Christina Kovac's years of experience as a television journalist add authenticity to this fast-moving and exciting mystery story. Having a female reporter as the main character is refreshing and brings a different perspective to the plot, and whilst the police investigation does figure, it is Virginia's own sleuthing that is central.
The Cutaway is an enjoyable, well-written and very entertaining mystery story. The often complex storyline is well balanced and the characters are credible and well created. I enjoyed this one and would recommend it.
I'm delighted to welcome author Christina Kovac to Random Things today as part of the Blog Tour, She's kindly taken the time to answer these questions;
How did you get started in TV news and why did you leave?
I studied journalism at the University of Maryland, got an internship at a television station in Washington, DC, and the station hired me after graduation. I loved it—the sights and smells of the newsroom (dirty though they are), the heat of the lights, the constant squabbling, the excitement of breaking news. I would have never left if I hadn’t had children. My husband and I both worked long hours, and after I was late picking up my children from day care one too many times, we decided one of us had to get out of news. I thought I might be able to write a novel, so it made sense that I would leave.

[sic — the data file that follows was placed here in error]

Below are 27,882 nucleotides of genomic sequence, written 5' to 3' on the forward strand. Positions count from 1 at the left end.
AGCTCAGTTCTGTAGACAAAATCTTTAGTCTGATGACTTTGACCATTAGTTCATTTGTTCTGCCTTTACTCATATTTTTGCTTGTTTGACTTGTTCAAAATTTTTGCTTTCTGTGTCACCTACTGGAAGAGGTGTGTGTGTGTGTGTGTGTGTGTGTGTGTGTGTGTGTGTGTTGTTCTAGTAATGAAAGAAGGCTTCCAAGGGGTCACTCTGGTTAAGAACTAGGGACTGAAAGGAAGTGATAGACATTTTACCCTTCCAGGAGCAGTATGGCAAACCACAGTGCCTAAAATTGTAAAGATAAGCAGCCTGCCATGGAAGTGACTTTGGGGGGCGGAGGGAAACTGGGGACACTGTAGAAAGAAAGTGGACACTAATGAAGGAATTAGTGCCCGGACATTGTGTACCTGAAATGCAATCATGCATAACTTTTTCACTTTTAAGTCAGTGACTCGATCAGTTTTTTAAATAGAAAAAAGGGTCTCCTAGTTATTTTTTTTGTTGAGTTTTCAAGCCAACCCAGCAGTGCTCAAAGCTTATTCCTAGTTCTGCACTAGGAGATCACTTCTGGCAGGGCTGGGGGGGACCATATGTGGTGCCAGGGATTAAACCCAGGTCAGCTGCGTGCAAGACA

What’s it like trying to keep up with a story in the world of 24 hour news?
Frantic. Exhausting. Thrilling when you beat everyone. Exactly how it is in THE CUTAWAY. The pace was the hardest thing about writing the novel—I had to keep everything moving very fast to keep it real. When a big story breaks, there’s no time for eating or sleeping, certainly no time for love. There is only chasing the story, and the terror that it might get away from you.